Transactions of the ASABE
Vol. 51(6): 1937-1950
? 2008 American Society of Agricultural and Biological Engineers ISSN 0001-23511937
AUTOMATED IDENTIFICATION OF TILE
LINES FROM REMOTELY SENSED DATA
B. S. Naz, L. C. Bowling
ABSTRACT. Although subsurface drainage provides many agronomic and environmental benefits, extensive subsurface
drainage systems have important implications for surface water quality and hydrology. Due to limited information on
subsurface drainage extent, it is difficult to understand the hydrology of intensively tile‐drained watersheds. In order to
address this problem, a methodology was developed to use image processing techniques for automated detection of tile drains
from multiple dates of aerial photography at the Agronomy Center for Research and Education (ACRE), West Lafayette,
Indiana. A stepwise approach was adopted to first identify potential tile‐drained fields from the GIS‐based analysis of land
use class, soil drainage class, and surface slope using decision tree classification. Based on preliminary classification of
potential tile‐drained area from the decision tree classifier, a combination of image processing techniques such as directional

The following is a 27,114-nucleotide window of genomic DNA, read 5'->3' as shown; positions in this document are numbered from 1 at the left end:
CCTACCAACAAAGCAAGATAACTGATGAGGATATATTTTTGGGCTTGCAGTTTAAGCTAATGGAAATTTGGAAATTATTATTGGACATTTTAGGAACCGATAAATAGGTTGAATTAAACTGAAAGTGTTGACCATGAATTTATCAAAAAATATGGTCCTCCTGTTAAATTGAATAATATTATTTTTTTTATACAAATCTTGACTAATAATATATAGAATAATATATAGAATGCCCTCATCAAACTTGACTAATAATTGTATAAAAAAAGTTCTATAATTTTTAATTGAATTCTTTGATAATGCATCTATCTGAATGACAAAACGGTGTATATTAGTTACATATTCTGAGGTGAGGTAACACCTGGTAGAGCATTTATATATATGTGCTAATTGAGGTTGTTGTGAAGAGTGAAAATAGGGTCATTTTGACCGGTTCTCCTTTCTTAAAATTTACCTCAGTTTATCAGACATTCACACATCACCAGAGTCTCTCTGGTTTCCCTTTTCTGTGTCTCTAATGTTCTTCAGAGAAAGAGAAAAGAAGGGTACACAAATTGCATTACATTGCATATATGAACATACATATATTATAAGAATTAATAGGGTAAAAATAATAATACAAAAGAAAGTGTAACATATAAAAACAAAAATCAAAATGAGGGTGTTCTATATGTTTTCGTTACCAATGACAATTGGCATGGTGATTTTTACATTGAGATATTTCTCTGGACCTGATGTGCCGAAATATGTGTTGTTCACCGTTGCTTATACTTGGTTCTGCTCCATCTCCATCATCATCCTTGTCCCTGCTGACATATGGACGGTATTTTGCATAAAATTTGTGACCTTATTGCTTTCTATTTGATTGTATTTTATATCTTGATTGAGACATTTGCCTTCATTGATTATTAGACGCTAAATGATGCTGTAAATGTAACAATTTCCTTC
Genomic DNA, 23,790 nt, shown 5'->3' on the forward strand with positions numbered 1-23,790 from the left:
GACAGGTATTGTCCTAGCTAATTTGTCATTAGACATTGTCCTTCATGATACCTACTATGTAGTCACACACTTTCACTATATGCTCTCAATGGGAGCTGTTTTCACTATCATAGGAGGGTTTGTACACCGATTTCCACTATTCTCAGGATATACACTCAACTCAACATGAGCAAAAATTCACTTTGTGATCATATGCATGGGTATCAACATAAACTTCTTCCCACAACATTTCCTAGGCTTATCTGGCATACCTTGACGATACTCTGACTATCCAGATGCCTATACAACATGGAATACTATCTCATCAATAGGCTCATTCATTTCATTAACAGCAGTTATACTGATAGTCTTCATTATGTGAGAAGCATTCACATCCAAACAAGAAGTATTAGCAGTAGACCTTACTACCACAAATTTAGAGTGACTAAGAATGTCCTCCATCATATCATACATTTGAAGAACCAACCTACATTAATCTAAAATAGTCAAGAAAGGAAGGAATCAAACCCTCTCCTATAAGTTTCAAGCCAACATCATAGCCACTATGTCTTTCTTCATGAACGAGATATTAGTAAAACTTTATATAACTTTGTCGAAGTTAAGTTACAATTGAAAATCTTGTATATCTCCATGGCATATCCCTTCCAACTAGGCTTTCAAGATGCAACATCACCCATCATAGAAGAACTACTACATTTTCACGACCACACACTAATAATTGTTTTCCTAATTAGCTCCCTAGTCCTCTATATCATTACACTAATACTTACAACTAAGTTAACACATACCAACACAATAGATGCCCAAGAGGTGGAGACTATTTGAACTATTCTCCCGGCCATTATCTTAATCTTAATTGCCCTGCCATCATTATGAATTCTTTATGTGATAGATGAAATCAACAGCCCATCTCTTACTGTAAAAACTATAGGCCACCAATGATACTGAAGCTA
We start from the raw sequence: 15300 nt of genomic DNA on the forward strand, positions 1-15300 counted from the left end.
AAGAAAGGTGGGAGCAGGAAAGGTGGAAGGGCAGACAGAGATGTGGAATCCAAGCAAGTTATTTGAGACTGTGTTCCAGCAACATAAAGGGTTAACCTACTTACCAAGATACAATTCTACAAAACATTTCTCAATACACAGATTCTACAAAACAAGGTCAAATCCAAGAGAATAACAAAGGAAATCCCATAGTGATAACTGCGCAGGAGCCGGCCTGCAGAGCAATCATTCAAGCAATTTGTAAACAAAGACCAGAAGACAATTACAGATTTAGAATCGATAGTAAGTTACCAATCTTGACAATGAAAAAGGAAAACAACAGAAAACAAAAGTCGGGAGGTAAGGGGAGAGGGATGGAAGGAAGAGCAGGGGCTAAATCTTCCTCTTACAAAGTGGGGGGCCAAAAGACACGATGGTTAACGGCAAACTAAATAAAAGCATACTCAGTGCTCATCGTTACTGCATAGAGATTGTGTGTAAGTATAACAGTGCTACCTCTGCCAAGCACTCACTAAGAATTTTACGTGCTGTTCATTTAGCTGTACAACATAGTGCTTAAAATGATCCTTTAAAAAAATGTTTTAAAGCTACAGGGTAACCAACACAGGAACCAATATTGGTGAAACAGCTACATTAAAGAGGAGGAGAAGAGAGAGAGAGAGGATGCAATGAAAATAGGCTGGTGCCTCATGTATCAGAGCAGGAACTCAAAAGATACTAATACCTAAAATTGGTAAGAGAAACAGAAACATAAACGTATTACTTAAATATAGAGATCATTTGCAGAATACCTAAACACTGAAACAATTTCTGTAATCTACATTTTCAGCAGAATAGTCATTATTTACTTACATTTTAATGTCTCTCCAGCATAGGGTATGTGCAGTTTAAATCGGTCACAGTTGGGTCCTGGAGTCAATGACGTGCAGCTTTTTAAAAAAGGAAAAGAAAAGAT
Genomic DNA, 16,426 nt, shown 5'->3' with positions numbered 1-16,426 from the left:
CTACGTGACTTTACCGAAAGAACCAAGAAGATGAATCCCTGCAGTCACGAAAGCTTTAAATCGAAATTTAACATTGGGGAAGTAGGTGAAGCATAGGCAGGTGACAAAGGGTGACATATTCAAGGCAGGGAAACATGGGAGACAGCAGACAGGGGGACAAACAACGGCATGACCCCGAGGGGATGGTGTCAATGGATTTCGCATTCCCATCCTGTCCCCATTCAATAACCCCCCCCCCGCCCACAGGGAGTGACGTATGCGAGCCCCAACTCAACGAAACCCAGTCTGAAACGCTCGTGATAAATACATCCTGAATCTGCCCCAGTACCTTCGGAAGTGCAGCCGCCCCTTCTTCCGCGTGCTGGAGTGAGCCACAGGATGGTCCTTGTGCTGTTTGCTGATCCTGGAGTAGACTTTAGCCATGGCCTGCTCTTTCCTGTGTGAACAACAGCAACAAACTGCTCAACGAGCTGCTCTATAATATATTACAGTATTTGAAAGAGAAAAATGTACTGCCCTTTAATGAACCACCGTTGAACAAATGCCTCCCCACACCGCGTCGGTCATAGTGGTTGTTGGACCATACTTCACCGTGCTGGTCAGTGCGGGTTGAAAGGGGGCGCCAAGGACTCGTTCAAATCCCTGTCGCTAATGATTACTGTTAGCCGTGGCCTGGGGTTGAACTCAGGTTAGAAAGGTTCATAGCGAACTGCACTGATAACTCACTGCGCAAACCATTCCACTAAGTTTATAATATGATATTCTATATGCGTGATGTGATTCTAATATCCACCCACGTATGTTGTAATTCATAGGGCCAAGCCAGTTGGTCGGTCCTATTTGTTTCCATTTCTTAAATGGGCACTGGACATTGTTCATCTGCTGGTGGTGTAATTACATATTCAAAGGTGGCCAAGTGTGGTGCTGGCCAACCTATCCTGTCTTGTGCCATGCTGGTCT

edge enhancement filtering, density slice classification, Hough transformation, and automatic vectorization were used to
identify individual tile lines from images of 1976, 1998, and 2002. Accuracy assessment of the predicted tile line maps (Hough
transformed and untransformed) was accomplished by comparing the locations of predicted tile lines with the known tile lines
mapped through manual digitization from historic design diagrams using both a confusion matrix approach and drainage
density. Forty‐eight percent of tile lines were correctly predicted for the Hough transformed map and 58% for the
untransformed map based on the producer accuracy. Similarly, 73% of non‐tile area was correctly predicted for Hough
transformed and 68% for untransformed lines. Based on drainage density calculation, 60% of tile lines were predicted from
the aerial image of 1976 and 50% from the aerial image of 2002 for both techniques, while 72% of tile lines were predicted
from the aerial image of 1998 for untransformed and 50% for Hough transformed lines. The Hough transformation provided
the best results in producing a map without discontinuity between lines. The overall performance of the image processing
techniques used in this study shows that these techniques can be successfully applied to identify tile lines from aerial
photographs over a large area.
Keywords. Aerial photography, Decision tree, Edge detection, Hough transformation, Tile lines.